Biden launched his reelection campaign with a rally in Philadelphia. He emphasized that his economic agenda warrants another term.
The event at the Pennsylvania Convention Center was attended by unions representing roughly 18 million workers nationwide, underscoring how crucial the support of labor is to Mr. Biden winning a second term. It was also a callback to how Mr. Biden opened his 2020 presidential campaign, which began at a union hall in Pittsburgh.
The enthusiastic crowd frequently interrupted Mr. Biden’s remarks, chanting “Let’s go Joe!” and “We want Joe!”
He also warned union members that House Republican efforts to roll back his investments in domestic manufacturing to support the clean energy transition will cost labor jobs.
“They are coming for your jobs. They are coming for your future and the future belonging to your kids and grandkids,” Mr. Biden said.
Mr. Biden trumpeted economic gains on his watch, noting that since taking office more than 13 million were created, including nearly 800,000 manufacturing jobs.
“America can lead the world in manufacturing jobs again. Inflation is coming down. Today it is half of what it was one year ago,” Mr. Biden said.
While total employment increased, the nation’s unemployment rate ticked up to 3.7% in May, an unexpected increase from 3.4% in April.
Polls show most voters are giving Mr. Biden poor marks for his handling of the economy as inflation remains stubbornly high. Even though recent data shows inflation is easing, it is still higher than when Mr. Biden took office.
Despite Mr. Biden’s rosy picture of the economy, his record remains mixed.
The Federal Reserve raised benchmark interest rates by roughly 5 percentage points in 15 months, raising the costs of borrowing and using credit. Federal Reserve Chair Jerome Powell hinted that interest rates may be raised again after the Fed took a pause this week.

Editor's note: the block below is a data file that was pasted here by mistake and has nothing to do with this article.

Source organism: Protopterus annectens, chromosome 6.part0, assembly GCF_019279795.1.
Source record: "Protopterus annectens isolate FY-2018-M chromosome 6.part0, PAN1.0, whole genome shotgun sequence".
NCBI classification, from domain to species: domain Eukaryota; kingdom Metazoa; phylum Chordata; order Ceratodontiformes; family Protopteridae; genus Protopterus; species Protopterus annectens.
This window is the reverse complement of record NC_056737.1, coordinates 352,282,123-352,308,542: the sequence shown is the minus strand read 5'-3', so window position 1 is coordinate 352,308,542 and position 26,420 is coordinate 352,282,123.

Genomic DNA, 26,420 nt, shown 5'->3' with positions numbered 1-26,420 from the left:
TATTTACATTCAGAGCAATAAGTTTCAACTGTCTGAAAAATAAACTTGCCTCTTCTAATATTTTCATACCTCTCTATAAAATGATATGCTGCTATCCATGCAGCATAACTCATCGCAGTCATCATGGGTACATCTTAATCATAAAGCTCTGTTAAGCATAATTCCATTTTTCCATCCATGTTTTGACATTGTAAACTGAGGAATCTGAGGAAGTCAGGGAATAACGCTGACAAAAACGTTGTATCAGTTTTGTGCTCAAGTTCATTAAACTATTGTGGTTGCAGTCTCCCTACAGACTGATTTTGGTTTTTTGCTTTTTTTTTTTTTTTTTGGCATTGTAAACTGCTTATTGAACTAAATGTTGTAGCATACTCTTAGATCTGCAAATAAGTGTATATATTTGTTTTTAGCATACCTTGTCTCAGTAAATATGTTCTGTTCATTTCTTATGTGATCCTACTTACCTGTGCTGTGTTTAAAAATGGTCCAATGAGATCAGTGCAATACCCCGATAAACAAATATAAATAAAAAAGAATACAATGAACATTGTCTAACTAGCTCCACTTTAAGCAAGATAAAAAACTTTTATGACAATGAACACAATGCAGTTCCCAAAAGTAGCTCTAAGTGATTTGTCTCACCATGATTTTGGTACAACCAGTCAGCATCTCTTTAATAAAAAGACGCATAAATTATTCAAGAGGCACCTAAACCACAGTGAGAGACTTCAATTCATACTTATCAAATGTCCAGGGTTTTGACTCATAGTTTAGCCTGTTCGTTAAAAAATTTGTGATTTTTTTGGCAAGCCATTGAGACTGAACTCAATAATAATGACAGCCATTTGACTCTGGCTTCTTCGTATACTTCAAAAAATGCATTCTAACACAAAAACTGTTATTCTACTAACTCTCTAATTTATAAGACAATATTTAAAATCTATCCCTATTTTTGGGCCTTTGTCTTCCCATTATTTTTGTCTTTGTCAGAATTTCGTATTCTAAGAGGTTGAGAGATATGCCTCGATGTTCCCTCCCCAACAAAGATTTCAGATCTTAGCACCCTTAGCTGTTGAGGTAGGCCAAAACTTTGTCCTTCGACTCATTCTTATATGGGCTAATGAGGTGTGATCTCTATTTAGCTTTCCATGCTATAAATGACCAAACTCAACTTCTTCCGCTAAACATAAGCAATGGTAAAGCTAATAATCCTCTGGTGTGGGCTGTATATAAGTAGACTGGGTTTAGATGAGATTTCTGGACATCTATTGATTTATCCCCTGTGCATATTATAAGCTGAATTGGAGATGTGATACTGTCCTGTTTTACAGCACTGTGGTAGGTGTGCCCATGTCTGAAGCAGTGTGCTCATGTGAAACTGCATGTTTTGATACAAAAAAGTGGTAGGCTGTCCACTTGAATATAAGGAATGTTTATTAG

While inflation has eased somewhat, core inflation — a measure that strips out volatile gas and food prices — remains high. In May core inflation rose 0.4% following steady monthly increases averaging 0.4% in 2023.
Republican National Committee Chairwoman Ronna McDaniel pushed back on Mr. Biden’s claims of economic gains.
“Under Joe Biden, Pennsylvanians’ savings are down, incomes are down, economic confidence is down, and criminal activity is up. His presence on the campaign trail will only remind voters that his failed agenda has caused suffering for American families,”
Ahead of the campaign rally, several of the nation’s most prominent unions, including the AFL-CIO, the American Federation of Teachers, and the American Federation of State, County and Municipal Employees, officially endorsed Mr. Biden’s campaign.
Upon his election, Mr. Biden vowed to be the “most pro-union president you’ve ever seen,” and has been unwavering in his support for big labor. He has signed bills incentivizing companies that use union employees,
“He has shown up for working people in so many ways,” Bill Scott of the Communications Workers of America said during the rally. “It has made a huge difference for me and my fellow CWA members.”
Mr. Scott cited Mr. Biden’s appointment of pro-union judges to the Labor Relations Board, incentivizing companies to use union employees and legislative wins that will require union employees to build everything from semiconductors to roads and bridges.
Not all unions have come out for Mr. Biden. The powerful United Auto Workers said last month it was holding off on whether to endorse the president, citing concerns about his push to transition to electric vehicles.
Elisabeth Messenger, the CEO of Americans For Fair Treatment, a union watchdog organization, slammed big labor’s endorsement of Mr. Biden.
“AFL-CIO’s early endorsement of Biden is a glaring example of unions putting politics before members,” she said in a statement. “Workers lose when unions focus on politics instead of representing their members.”
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